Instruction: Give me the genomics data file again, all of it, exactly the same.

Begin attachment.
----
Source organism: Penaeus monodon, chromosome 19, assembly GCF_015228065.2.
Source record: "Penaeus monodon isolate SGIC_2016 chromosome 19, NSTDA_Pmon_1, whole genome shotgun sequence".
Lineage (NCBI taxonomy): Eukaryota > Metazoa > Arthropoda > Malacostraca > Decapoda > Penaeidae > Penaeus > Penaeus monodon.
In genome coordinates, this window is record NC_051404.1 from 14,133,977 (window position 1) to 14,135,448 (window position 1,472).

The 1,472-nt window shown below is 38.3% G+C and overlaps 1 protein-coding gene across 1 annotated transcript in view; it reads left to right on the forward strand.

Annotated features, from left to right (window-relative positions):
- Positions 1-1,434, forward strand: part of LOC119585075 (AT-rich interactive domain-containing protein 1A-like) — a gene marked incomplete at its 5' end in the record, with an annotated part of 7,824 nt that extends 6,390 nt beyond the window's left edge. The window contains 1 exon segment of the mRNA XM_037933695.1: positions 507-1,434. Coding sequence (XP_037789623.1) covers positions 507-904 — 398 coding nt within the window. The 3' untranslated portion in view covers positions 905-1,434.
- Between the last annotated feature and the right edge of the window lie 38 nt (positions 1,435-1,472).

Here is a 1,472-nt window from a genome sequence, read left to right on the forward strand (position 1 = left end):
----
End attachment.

Source organism: Penaeus monodon, chromosome 19, assembly GCF_015228065.2.
Source record: "Penaeus monodon isolate SGIC_2016 chromosome 19, NSTDA_Pmon_1, whole genome shotgun sequence".
Lineage (NCBI taxonomy): Eukaryota > Metazoa > Arthropoda > Malacostraca > Decapoda > Penaeidae > Penaeus > Penaeus monodon.
In genome coordinates, this window is record NC_051404.1 from 14,133,977 (window position 1) to 14,135,448 (window position 1,472).

The 1,472-nt window shown below is 38.3% G+C and overlaps 1 protein-coding gene across 1 annotated transcript in view; it reads left to right on the forward strand.

Annotated features, from left to right (window-relative positions):
- Positions 1-1,434, forward strand: part of LOC119585075 (AT-rich interactive domain-containing protein 1A-like) — a gene marked incomplete at its 5' end in the record, with an annotated part of 7,824 nt that extends 6,390 nt beyond the window's left edge. The window contains 1 exon segment of the mRNA XM_037933695.1: positions 507-1,434. Coding sequence (XP_037789623.1) covers positions 507-904 — 398 coding nt within the window. The 3' untranslated portion in view covers positions 905-1,434.
- Between the last annotated feature and the right edge of the window lie 38 nt (positions 1,435-1,472).

Here is a 1,472-nt window from a genome sequence, read left to right on the forward strand (position 1 = left end):